The Battle of Arras – 9 April 1917

9 April marks 100 years since the beginning of the Battle of Arras, lasting until 16 May 1917, when British troops attacked German defences near the French city of Arras on the Western Front. With large gains along the broad front between Vimy and Bullecourt made on the first day, the conflict quickly turned to stalemate, causing nearly 160,000 British and about 125,000 German casualties.

Preparing for the Battle

Prior to opening of the battle it was planned that the concentration of troops had to be concealed from the Germans. The Royal Engineers, along with other Commonwealth Engineering Units, had been working underground from October 1916 in constructing tunnels for the troops and supplies so that they could remain unseen.

The area in and around Arras is chalky and was therefore easily excavated. Under Arras itself there was a vast network of caverns (called boves), which consisted of underground quarries, galleries and sewage tunnels. It was decided that the Sappers were to add new tunnels to this network so that troops could arrive at the battlefield in secrecy and in safety, an enormous undertaking. In just one sector alone four Tunnel Companies worked around the clock in 18-hour shifts for two months.

The end result was around 20 kilometres of tunnels, with tramways installed in some with rails for hand-drawn trollies to take ammunition to the Front Line and bring back casualties, and a light railway for larger logistical movements. Just before the assault the tunnel system had grown big enough to conceal 24,000 men, with electric lighting provided by its own small powerhouse, as well as kitchens, latrines and a medical centre with a fully equipped Royal Army Medical Corps operating theatre. Working alongside the Royal Engineers were New Zealanders, including Māori and Pacific Islanders from the New Zealand (Māori) Pioneer Battalion, and Bantams from the mining towns of Northern England.

Assault tunnels were also dug, stopping a few yards short of the German line, ready to be blown open by explosives on April 9. In addition to this, conventional mines were dug under the front lines, ready to be blown immediately before the assault, although many were never detonated for fear that they would churn up the ground too much. In the meantime, German engineers were actively conducting their own underground operations, seeking out Allied tunnels to assault and counter-mine.

The preliminary bombardment started on 20 March at Vimy ridge and the bombardment of the rest of the sector on 4 April. Limited to a front of only 24 miles the bombardment used 2,689,000 shells, over a million more than had been used on the Somme.

April 9

9 April 1917 saw the assault open directly east of Arras, with the 12th Division attacking Observation Ridge, north of the Arras to the Cambrai road, and pushing on towards Feuchy, and the second and third lines of German trenches. At the same time, elements of the 3rd Division began an assault south of the road, with the taking of Devil’s Wood, Tilloy-lès-Mofflaines and the Bois des Boeufs as their initial objectives. By the evening of 10 April, though the Germans were still in control of large sections of the trenches between Wancourt and Feuchy, particularly in the area of the heavily fortified village of Neuville-Vitasse, the battle was going well. The following day, troops from the 56th Division were able to force the Germans out of the village: the British were able to consolidate these gains and push forward towards Monchy-le-Preux, although they suffered heavy casualties in fighting near the village.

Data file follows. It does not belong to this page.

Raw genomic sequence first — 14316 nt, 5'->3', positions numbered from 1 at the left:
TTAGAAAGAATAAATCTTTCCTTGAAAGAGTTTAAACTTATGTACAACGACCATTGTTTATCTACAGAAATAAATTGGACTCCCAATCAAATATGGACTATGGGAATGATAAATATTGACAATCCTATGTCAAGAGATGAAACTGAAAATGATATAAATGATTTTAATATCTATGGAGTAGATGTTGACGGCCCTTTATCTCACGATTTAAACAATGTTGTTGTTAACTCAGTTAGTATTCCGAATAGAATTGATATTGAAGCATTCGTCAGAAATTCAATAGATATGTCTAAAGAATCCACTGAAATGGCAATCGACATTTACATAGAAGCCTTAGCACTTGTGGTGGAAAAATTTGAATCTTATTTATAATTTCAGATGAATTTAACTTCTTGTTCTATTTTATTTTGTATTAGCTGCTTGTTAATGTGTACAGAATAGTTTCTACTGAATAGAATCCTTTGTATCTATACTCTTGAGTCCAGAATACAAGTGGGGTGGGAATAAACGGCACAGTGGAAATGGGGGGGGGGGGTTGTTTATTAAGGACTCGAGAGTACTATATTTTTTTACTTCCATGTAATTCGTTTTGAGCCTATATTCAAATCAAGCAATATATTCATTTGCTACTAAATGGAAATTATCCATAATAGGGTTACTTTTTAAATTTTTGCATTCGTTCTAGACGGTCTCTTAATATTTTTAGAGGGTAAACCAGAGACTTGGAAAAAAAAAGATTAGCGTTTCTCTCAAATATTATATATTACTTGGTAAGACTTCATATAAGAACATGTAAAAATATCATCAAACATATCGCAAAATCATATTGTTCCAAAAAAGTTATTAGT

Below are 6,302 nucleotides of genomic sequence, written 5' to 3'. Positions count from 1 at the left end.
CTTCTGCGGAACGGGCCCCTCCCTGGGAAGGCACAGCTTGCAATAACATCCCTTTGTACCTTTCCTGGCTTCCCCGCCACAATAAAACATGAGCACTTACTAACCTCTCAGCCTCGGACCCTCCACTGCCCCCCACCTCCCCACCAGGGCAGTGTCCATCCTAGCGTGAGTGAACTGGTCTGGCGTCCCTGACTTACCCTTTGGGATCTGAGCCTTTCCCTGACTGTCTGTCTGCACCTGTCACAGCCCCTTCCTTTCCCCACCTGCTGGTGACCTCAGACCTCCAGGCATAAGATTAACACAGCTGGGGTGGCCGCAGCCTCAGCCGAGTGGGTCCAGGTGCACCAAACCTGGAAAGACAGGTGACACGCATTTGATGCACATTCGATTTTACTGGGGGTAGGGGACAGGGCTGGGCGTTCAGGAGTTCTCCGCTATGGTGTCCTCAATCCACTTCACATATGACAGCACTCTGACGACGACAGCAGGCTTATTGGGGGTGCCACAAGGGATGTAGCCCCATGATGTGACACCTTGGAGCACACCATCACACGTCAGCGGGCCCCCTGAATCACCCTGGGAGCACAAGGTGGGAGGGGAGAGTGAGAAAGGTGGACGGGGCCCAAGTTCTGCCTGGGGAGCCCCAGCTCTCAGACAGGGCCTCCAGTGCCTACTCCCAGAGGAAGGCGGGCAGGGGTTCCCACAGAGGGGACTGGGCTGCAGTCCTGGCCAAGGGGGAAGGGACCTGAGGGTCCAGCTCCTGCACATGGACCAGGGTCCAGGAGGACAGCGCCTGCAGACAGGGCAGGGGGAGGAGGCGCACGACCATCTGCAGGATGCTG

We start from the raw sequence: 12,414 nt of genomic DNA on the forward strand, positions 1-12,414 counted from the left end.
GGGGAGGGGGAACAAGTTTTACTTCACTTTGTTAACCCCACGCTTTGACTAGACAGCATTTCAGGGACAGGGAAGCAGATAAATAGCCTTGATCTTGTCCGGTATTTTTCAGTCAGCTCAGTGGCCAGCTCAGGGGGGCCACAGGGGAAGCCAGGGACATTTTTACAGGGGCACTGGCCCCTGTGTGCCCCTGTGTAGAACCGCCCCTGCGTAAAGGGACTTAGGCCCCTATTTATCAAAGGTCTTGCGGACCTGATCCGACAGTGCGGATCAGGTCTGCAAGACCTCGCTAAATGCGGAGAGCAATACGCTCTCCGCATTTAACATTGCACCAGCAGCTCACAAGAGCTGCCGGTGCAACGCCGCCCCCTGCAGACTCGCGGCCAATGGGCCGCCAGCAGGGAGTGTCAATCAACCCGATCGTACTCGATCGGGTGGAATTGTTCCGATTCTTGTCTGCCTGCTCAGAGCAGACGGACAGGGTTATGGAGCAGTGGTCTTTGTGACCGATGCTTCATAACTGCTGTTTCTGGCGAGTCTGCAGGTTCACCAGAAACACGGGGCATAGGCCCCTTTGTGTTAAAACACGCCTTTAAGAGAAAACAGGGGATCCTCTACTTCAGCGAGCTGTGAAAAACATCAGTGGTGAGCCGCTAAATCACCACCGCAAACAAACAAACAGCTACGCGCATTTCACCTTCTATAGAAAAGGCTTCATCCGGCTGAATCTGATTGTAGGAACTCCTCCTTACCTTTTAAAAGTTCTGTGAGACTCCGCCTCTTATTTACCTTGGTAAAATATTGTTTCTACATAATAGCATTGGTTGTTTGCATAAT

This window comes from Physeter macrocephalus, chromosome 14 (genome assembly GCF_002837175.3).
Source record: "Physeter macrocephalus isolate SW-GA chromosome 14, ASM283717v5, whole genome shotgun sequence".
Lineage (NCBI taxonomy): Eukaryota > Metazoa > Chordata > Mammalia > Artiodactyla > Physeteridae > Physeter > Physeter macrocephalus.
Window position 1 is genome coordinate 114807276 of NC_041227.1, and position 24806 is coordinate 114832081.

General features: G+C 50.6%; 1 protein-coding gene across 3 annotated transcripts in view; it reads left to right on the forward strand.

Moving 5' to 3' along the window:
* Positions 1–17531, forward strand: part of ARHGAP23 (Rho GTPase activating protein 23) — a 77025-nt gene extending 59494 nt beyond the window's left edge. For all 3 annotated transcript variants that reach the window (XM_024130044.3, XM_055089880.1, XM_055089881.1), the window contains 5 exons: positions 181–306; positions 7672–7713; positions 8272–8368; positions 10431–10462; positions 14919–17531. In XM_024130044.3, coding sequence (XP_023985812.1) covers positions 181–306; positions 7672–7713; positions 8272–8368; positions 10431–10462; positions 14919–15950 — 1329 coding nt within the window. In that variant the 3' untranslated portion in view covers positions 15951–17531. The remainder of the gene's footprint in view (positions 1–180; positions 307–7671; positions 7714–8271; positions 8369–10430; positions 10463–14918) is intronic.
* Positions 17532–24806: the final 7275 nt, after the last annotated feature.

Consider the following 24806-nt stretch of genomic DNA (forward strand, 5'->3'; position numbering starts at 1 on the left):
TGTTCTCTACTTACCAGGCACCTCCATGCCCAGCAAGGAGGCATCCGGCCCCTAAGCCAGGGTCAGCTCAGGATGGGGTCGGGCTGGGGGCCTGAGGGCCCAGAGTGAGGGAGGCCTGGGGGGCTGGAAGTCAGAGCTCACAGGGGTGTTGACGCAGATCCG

At roughly the same time, in perhaps the most carefully crafted portion of the entire offensive, the Canadian Corps launched an assault on Vimy Ridge. Advancing behind a creeping barrage and making heavy use of machine guns in the same way as artillery, the Canadians were able to advance through about 4,000 yards of German defences, and capture the crest of the ridge on the first day.

The Germans put pressure on the Canadians over the next few days, although the Canadians were able to still make gains at a cost. The night before the Canadians planned their final attack, artillery harassed German positions while Royal Engineers of the Special Brigade, employing Livens Projectors, fired more than 40 rounds of gas directly into the town of Givenchy-en-Gohelle to cause confusion. The 10th Canadian Brigade attacked once again at 5:00 am, this time supported by a significant amount of artillery and the 24th British Division of I Corps to the north. The German defensive artillery fire was too late to aid the forward troops and too light to cause the assaulting troops great difficulty, allowing the Canadian Corps to exploit wide gaps and break into the German positions and capture the ridge.

At Arras the battle opened into a second phase. Due to logistical problems there had been a halt in the sector of the battle as the artillery had churned the ground up slowing down supplies, meaning the Sappers became heavily involved in building temporary roads across the churned up battlefield.

After securing the area around Arleux at the end of April, the British determined to launch another attack east from Monchy to try to break through to reach the Wotanstellung, a major German defensive fortification. This was scheduled to coincide with the Australian attack at Bullecourt to present the Germans with a two–pronged attack and split their forces. British commanders hoped that success in this would force the Germans to retreat further to the east. However, neither attack was able to make any significant advances and the attack was called off the following day after incurring heavy casualties. Although this part of battle was a failure, the British learned important lessons about the need for close liaison between tanks, infantry, and artillery, which they would later apply in the Battle of Cambrai in November 1917.